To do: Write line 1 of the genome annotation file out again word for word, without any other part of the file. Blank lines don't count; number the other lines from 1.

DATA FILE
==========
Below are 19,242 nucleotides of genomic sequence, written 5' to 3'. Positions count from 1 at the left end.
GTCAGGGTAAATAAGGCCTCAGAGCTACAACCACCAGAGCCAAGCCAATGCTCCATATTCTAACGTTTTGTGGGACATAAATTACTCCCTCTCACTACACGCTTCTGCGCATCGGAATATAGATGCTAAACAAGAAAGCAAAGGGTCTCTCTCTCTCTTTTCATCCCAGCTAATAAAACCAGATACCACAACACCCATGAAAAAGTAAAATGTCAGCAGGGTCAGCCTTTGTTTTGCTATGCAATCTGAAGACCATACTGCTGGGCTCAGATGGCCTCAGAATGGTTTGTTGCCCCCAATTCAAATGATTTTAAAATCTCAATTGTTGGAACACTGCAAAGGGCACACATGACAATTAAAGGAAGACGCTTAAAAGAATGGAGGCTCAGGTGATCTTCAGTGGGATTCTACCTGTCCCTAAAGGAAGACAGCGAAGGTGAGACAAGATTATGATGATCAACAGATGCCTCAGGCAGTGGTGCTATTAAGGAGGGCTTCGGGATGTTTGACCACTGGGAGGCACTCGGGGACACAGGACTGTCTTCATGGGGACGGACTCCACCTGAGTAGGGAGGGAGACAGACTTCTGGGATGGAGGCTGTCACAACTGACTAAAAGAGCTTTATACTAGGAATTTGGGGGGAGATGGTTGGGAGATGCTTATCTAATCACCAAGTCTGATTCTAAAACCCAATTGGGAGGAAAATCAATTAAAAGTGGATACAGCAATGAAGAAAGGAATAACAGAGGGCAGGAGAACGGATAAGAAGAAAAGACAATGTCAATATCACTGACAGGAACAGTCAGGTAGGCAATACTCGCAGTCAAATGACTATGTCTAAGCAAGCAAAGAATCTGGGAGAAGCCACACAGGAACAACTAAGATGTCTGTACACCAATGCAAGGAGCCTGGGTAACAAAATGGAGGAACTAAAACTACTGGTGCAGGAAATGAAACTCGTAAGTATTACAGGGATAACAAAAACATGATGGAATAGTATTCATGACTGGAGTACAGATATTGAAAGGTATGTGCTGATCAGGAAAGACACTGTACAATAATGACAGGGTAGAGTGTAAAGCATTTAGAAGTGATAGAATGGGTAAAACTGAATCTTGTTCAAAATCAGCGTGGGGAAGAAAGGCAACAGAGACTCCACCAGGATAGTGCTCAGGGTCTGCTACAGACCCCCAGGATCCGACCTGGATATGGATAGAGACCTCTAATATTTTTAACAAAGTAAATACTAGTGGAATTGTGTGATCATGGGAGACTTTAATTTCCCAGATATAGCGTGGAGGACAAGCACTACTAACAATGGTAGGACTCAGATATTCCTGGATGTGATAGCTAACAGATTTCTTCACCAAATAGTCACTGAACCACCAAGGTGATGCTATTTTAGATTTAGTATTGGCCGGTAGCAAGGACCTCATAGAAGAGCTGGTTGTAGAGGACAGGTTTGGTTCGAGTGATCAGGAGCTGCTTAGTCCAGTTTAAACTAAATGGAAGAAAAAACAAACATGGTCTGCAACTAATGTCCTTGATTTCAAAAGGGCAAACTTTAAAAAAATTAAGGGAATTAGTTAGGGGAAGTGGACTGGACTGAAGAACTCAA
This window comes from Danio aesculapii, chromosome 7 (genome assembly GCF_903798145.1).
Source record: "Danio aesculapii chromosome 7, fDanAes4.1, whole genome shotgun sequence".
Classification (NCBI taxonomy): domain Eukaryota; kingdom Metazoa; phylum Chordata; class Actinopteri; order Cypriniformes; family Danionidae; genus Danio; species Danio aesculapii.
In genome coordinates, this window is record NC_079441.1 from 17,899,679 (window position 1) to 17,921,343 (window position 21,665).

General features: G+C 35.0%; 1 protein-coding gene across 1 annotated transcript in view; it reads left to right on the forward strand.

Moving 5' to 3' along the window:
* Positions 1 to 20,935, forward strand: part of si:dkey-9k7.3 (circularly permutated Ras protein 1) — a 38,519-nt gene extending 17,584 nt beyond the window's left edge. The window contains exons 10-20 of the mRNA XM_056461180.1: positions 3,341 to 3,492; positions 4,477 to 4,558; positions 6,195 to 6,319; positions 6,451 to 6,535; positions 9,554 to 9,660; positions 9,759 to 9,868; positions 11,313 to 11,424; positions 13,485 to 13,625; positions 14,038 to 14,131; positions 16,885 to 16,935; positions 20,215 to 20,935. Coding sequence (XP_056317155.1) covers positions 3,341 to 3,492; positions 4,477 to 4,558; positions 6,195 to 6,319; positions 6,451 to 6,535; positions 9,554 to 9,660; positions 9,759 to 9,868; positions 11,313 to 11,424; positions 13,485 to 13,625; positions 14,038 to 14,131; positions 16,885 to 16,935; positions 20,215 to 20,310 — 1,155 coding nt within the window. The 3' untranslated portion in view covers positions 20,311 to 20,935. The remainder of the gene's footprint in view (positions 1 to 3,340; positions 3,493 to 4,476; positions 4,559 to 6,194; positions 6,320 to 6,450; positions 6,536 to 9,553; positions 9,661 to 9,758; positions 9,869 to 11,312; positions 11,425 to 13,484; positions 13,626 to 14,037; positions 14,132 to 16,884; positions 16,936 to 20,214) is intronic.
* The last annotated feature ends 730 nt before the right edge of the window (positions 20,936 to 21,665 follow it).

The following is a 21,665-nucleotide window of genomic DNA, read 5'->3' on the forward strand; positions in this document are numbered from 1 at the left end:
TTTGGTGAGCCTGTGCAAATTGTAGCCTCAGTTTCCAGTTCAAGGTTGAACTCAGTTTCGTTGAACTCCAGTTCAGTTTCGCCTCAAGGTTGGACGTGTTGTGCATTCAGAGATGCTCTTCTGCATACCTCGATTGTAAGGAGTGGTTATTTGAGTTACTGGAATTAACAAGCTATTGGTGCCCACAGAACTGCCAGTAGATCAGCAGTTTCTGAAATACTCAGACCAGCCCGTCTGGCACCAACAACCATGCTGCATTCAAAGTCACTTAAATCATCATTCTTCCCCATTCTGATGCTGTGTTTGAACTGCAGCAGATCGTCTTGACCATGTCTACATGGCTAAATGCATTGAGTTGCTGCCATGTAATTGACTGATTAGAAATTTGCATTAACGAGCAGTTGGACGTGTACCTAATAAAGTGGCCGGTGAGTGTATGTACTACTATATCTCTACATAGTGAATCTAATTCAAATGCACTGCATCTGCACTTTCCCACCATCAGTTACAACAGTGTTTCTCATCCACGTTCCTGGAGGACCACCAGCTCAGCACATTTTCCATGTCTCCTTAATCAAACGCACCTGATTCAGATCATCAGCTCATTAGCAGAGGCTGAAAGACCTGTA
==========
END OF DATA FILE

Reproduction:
Below are 19,242 nucleotides of genomic sequence, written 5' to 3'. Positions count from 1 at the left end.